Vanderbilt’s Scott Brown

scottbrownTHE JOURNEY

I think the first thing about being a “top assistant coach” is your loyalty to the head coach and then to be able to implement your personality into the overall culture that the head coach wants presented.

I’ve had the luxury of working under/alongside and playing for some great coaches. I started at Cortland State, a Division-III school in upstate New York that is a national contender each year. I played Steve Owens (who’s now the head coach at Bryant University) and I picked up a lot from him as far as your work ethic and the energy you bring every day, paying attention to small details as a player, and most importantly a mentality and passion that he has for everything he does.

Then I had the opportunity to become an assistant coach at my alma mater (Cortland State) under Joe Brown, who was my pitching coach in college. I learned there how to separate myself, at a young age, from the players. I was there for a few years and then got the opportunity to work with Ed Blankmeyer at St. John’s, one of the better baseball minds in the country in my opinion. He’s a tremendous in-game manager and has a tremendous feel for the game. The major thing I have him to thank for is giving me the opportunity to be an assistant coach at a Division I school, which is not easy to do when you’re moving from Division III. He also gave me the opportunity to control the pitching staff. He taught me a lot of things along the way but he never ‘stepped on my toes,’ by giving me his knowledge and then asking me to implement it in my own way. Then Coach [Tim] Corbin presented an opportunity at Vanderbilt and I just thought it was a great opportunity for my family and my career at this time. He’s a coach I really wanted to work alongside of and continue to learn more about the game and most importantly the importance of the way you treat people and your players. I’m really enjoying being part of the culture and family known as Vanderbilt Baseball!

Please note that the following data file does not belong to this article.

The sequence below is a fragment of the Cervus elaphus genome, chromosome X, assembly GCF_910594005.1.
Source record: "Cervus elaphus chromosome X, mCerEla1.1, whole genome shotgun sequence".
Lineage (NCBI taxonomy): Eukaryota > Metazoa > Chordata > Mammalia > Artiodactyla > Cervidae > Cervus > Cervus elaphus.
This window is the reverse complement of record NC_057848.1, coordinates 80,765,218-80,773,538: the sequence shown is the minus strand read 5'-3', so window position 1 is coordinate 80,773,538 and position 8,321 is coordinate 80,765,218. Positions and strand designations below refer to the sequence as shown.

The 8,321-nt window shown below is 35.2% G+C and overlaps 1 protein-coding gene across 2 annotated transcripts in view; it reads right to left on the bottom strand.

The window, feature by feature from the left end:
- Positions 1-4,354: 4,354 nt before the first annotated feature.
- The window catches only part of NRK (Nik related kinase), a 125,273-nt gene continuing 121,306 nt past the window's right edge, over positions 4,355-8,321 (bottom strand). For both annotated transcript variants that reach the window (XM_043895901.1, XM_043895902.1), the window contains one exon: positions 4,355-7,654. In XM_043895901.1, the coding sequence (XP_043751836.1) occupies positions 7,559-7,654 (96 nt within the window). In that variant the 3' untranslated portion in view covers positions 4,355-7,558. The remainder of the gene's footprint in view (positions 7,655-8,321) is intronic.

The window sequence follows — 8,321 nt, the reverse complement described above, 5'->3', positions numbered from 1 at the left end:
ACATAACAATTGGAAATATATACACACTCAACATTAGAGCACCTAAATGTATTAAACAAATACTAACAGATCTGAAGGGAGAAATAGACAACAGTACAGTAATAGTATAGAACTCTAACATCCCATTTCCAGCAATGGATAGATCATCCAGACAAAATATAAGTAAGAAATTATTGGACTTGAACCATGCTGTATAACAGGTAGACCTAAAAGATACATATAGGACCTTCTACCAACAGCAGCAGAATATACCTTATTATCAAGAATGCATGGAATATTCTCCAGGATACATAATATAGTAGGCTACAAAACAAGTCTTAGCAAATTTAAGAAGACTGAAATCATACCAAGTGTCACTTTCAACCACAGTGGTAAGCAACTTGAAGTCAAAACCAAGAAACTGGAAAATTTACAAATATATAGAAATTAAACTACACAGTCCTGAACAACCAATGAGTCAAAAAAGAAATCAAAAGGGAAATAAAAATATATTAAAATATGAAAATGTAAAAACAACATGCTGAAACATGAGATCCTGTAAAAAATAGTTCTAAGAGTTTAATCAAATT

The thing you can take the most out of going from Division III to Division I is that not everybody has the same amount of resources, but that doesn’t stop you from being successful. You can make do with what you have if tap into your imagination and creativity.  As coach Corbin would say  “You can make a lot out of a little!” That can carry with you forever and that will not ever change in me. We continue to do things here with resources but they are never taken for granted which is very pleasing to me. Your work ethic doesn’t change with a change of shirt; you are who you are; you’re still coaching baseball and most importantly working to find a way to connect with your guys.


The easy one is throwing strikes but I attack it a little different way.READ THE REST